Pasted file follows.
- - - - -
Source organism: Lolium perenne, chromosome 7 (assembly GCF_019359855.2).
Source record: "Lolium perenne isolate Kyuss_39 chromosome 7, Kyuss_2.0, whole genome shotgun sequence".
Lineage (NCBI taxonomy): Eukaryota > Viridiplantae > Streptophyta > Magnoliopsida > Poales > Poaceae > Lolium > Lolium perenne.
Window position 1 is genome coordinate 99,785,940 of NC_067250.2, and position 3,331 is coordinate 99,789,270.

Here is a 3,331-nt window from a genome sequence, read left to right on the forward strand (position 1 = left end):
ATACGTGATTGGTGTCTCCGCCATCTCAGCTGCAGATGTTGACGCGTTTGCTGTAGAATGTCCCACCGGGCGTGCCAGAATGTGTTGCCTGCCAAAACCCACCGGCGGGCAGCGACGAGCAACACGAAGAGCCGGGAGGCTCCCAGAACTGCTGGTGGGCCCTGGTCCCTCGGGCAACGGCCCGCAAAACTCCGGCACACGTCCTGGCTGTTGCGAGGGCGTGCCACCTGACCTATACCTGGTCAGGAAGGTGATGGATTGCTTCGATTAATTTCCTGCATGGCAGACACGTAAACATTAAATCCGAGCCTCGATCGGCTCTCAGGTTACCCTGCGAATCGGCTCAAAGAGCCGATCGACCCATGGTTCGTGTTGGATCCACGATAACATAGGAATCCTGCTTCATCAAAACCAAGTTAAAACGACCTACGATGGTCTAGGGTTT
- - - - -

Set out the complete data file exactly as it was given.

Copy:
Source organism: Lolium perenne, chromosome 7 (assembly GCF_019359855.2).
Source record: "Lolium perenne isolate Kyuss_39 chromosome 7, Kyuss_2.0, whole genome shotgun sequence".
Lineage (NCBI taxonomy): Eukaryota > Viridiplantae > Streptophyta > Magnoliopsida > Poales > Poaceae > Lolium > Lolium perenne.
Window position 1 is genome coordinate 99,785,940 of NC_067250.2, and position 3,331 is coordinate 99,789,270.

Here is a 3,331-nt window from a genome sequence, read left to right on the forward strand (position 1 = left end):
ATACGTGATTGGTGTCTCCGCCATCTCAGCTGCAGATGTTGACGCGTTTGCTGTAGAATGTCCCACCGGGCGTGCCAGAATGTGTTGCCTGCCAAAACCCACCGGCGGGCAGCGACGAGCAACACGAAGAGCCGGGAGGCTCCCAGAACTGCTGGTGGGCCCTGGTCCCTCGGGCAACGGCCCGCAAAACTCCGGCACACGTCCTGGCTGTTGCGAGGGCGTGCCACCTGACCTATACCTGGTCAGGAAGGTGATGGATTGCTTCGATTAATTTCCTGCATGGCAGACACGTAAACATTAAATCCGAGCCTCGATCGGCTCTCAGGTTACCCTGCGAATCGGCTCAAAGAGCCGATCGACCCATGGTTCGTGTTGGATCCACGATAACATAGGAATCCTGCTTCATCAAAACCAAGTTAAAACGACCTACGATGGTCTAGGGTTT